In a nutshell, the study authors recruited 35 runners and had them run trials at 3 speeds (12:04 min/mile, 9:38 min/mile, 8:03 min/mile if I did the math correctly) in each of four different footwear conditions. The footwear conditions (see image at top of post) were barefoot, shoe with no cushion (Leguano), shoe with moderate cushion (Nike Free 3.0), and standard running shoe (Asics 2160). They recorded the following biomechanical variables during each trial: ankle angle at footstrike, knee angle at footstrike, stride frequency, step length, frequency of rear-foot strikes.


Barefoot Minimalist Table

Barefoot running was significantly different from all other footwear conditions (including the shoe with zero cushion) for three of the five variables measured. When barefoot, runners exhibited reduced ankle dorsiflexion at contact (flatter foot strike), increased stride frequency, and reduced step length. Barefoot runners still exhibited a heel strike about 60% of the time, which was similar to the zero-cushion shoe condition. In cushioned shoes, heel striking was observed about 90% of the time.

When subjects ran in the shoe with zero cushion (Leguano) they exhibited reduced ankle dorsiflexion at contact, increased stride frequency, reduced step length, and lower frequency of heel striking relative to both cushioned shoe conditions.

The cushioned minimal shoe (Nike Free 3.0) differed from the standard shoe (Asics 2160) in that the runners exhibited increased stride rate and reduced step length. Ankle angle and frequency of heel striking did not differ between the two cushioned shoes.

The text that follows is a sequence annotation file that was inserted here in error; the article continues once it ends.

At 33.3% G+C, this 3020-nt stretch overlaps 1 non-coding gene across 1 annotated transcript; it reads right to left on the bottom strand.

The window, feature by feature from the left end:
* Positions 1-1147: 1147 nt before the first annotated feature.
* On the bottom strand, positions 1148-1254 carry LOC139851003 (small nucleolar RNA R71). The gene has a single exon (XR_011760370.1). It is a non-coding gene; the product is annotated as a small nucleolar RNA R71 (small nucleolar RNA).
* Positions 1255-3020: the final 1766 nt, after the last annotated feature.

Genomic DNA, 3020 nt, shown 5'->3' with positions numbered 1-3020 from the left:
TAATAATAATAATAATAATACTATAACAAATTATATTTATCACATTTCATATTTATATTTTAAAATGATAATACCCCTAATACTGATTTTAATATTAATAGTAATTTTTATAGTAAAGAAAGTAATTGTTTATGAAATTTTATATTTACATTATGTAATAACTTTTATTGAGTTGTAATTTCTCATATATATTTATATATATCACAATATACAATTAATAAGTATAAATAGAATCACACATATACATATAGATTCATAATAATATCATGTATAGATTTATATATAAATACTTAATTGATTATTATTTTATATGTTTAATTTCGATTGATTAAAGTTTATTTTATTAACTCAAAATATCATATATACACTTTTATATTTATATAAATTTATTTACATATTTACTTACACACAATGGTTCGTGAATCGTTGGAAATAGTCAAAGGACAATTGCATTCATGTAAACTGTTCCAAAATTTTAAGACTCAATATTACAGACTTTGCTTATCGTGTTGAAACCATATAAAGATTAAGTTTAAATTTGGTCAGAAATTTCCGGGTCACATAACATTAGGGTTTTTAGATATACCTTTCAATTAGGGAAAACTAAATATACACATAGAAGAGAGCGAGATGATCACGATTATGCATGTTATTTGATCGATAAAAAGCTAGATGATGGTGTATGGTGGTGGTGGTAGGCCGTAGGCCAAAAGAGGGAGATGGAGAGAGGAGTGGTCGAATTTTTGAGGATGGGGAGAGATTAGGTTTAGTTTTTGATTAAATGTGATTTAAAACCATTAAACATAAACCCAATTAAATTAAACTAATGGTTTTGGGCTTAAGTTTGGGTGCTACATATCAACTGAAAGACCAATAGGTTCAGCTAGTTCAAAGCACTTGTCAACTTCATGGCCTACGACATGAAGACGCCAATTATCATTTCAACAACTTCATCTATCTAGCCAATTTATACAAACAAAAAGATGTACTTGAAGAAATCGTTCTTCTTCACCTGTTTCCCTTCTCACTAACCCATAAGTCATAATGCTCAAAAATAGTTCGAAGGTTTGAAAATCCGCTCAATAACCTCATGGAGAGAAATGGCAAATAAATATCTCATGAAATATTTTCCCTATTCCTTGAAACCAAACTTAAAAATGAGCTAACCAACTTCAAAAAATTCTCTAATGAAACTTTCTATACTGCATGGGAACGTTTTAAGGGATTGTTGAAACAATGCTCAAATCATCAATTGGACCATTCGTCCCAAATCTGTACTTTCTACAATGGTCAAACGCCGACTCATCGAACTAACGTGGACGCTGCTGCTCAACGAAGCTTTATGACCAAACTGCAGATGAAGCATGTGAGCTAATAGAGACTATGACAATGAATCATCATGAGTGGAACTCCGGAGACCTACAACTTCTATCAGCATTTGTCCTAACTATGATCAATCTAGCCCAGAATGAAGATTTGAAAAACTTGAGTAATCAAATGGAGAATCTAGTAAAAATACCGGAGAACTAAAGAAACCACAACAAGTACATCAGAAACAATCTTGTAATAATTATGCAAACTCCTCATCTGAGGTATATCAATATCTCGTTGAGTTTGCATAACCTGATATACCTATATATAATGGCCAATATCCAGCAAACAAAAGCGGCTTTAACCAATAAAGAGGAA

Knee angle at foot strike did not differ between any of the footwear conditions (barefoot included).


The results of this study suggest a gradation of effect of running footwear on form. None of the shoes mimicked the barefoot condition perfectly, even the minimal shoe with no cushion. When barefoot, the runners had the smallest amount of ankle dorsiflexion, a higher cadence, and a shorter stride. The zero cushion shoe yielded similar results to barefoot for foot strike, and had intermediate values for ankle angle. Stride rate decreased incrementally from the zero cushion shoe to the standard shoe, and step length increased incrementally from the zero cushion to the standard shoe.

This study by Bonacci et al. found a similar reduction in stride length and increase in stride rate in the Nike Free relative to a traditionally cushioned shoe, so it does appear that a moderately cushioned shoe may induce some amount of form change in the direction of barefoot running. That being said, retention of a heel striking gait in such shoes can lead to increases in impact forces over traditional footwear.  Although the importance of impact forces to injury risk remains a source of debate, it seems prudent to suggest that care should be taken when migrating toward shoes with moderate cushion.

One of the disadvantages of this study is that it looked at immediate change in runners who were not familiar with running in minimal footwear, so we can’t know for sure if changes from the standard shoe might become more apparent with time and additional adaptation to such shoes.

In my own research I have found that barefoot runners on asphalt are more likely to midfoot or forefoot strike compared to runners in the minimally cushioned Vibram Fivefingers. Combined with results from the study discussed here (and others), these findings support my belief that barefoot running is different from running in any kind of shoe, and that although a zero or minimally cushioned shoe can alter form in the direction of barefoot running, it may never perfectly simulate what happens when you take your shoes off. At the same time, running in a minimal shoe is different than running in a more traditional shoe, but it might take removal of most or all of the cushioning to elicit major changes in running form (at least in the short term).